Front yards of homes present themselves as largely sheets of white. Perhaps the backyards show more use, but the front yards had few footsteps in them. The cleared-off parts, driveways and sidewalks, are a small part of the landscape. (Businesses stick out for their expanses of asphalt.) I saw a few houses where people appeared to be making use of frozen, snow-covered ground as a place to turn their car around on.
Lawns give people a chance to work with nature, to plant, prune, and shape. That is basically not the case with snow. Which is, to be fair, usually in the midst of constant change, so not worth much effort to shape something that might melt quickly. But ‘lawn work’ gets replaced by… ‘snow removal.’ Children might run around, build snowmen and snowforts, or even make some patterns. Adults, I suspect, rarely do this.
Snow covers so much. Feels like it paints over parts of the landscape. Parking lots, lawns, farmed fields, grasslands, miscellaneous city and rural lots that are home to a variety of equipment – each of these can, at least for a time, be covered with the same basic ‘grounding.’ A certain amount of diversity of ground (and lot) conditions is lost, replaced with the bright coating of snow.
Private space often appears divided into ‘land we aren’t using, and that gets left as sheets of snow’ and ‘areas we walk on, which we will try to clear of snow and ice (and surround with piles of it).’ It is pleasant to look over white zones – and leave me with kind of an odd sense of unused space. Don’t know for sure if a weedy area gets limited use or not. But I can watch for tracks on snow to see if anyone has walked on, or moved any items onto, an area.
I got a chance to soak in 180 degree angles. A lot of horizontals (ground), a good number of verticals (trees). To get to soak in the diagonals of a forest, I may need to get closer up, deeper in.
(Contrast this with driving on one’s own. I do not have much to say about driving in winter… since its not much of an experience of winter. Its designed to get one through space, especially in areas that aren’t designed to be scenic – not to allow one to connect to it. And perhaps many of the things that frustrate the average American most about winter have to do with cars and driving.)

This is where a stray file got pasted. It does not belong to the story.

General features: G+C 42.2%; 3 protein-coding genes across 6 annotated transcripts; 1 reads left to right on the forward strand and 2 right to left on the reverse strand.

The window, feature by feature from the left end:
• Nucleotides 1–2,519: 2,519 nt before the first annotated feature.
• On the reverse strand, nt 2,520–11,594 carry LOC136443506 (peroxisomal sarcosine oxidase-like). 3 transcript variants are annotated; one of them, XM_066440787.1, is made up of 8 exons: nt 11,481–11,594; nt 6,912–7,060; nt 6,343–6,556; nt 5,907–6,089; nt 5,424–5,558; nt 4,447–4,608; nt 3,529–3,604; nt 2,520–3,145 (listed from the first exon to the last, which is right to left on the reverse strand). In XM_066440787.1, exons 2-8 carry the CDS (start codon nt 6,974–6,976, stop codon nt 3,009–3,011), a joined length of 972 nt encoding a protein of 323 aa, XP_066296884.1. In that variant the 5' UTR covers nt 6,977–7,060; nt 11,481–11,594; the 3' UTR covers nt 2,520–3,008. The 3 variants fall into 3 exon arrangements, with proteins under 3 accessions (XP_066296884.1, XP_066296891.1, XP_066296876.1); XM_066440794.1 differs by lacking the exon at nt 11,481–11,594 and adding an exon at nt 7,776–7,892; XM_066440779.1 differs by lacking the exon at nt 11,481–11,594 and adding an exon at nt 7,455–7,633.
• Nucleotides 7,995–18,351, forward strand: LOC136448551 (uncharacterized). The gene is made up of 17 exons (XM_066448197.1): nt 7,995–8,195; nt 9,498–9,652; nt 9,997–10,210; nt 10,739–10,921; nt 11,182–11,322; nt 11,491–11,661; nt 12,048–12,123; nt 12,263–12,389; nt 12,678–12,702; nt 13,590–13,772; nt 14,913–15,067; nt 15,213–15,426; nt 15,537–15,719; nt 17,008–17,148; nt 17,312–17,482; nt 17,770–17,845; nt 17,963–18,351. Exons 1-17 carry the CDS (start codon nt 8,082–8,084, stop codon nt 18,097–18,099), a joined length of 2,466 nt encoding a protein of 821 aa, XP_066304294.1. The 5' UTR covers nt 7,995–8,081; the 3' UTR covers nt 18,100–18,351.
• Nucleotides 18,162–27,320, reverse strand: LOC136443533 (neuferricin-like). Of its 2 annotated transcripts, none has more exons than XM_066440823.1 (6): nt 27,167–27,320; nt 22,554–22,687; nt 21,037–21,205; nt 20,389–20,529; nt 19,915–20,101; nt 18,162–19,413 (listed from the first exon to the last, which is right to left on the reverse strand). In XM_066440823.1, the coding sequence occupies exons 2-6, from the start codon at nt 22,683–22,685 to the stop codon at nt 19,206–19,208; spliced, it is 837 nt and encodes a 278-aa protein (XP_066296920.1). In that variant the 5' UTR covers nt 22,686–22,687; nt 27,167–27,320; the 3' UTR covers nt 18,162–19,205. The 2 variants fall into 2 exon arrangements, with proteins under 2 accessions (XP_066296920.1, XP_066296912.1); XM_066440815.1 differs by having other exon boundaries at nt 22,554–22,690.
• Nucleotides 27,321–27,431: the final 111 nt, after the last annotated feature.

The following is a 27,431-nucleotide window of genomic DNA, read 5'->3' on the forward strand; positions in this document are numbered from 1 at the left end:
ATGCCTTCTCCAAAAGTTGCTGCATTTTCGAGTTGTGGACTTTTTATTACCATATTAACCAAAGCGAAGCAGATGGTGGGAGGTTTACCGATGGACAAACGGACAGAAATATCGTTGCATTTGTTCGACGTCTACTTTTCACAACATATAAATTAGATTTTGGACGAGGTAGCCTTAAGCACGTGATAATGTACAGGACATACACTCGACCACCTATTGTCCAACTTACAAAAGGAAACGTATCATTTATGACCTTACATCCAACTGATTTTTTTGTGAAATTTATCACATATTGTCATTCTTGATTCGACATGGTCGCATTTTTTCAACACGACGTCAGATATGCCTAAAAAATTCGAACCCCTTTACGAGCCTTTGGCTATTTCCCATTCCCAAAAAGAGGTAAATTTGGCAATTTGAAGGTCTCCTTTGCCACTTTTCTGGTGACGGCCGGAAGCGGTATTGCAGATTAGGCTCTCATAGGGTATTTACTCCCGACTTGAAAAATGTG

Riding on the bus can give one a chance to look in directions don’t normally, if briefly. That I appreciate. But there are limits – one day, windows were hard to see through, splatter of slush or some other wintry-mix covering. Another day, the bus I rode had an odd on the side, covering windows. Little dots let light through, but it was hard to look through, and kind of a pain on eyes.
I have a slightly elevated view of rural areas, since the bus rides higher than a car does. This allows me to see lots of different snow snapshots, lots of examples of how snow can settle on farms, businesses, other places. I cannot quickly come up with other examples of how one could take a similar ‘snow tour.’
I actually spent much of my rides looking out at the snow – for a snow-lover like me, a chance to sit back and enjoy looking over snowy scenery left me almost feeling like the ticket price was justified just as a tour of wintry Wisconsin!
I am more used to focusing on the local and the micro-level. A good number of my favorite winter photos involve me lying down to take a closeup of ice, for instance. But here is the macro side; a survey of hours worth of different winter scenery.
Are there large-scale patterns to be observed? Not so much, at least in Wisconsin. The large patterns I saw tended to be small enough in scale that one could observe them in a local park, or a big field. But the chance to see so many different examples was entertaining, at least in limited doses.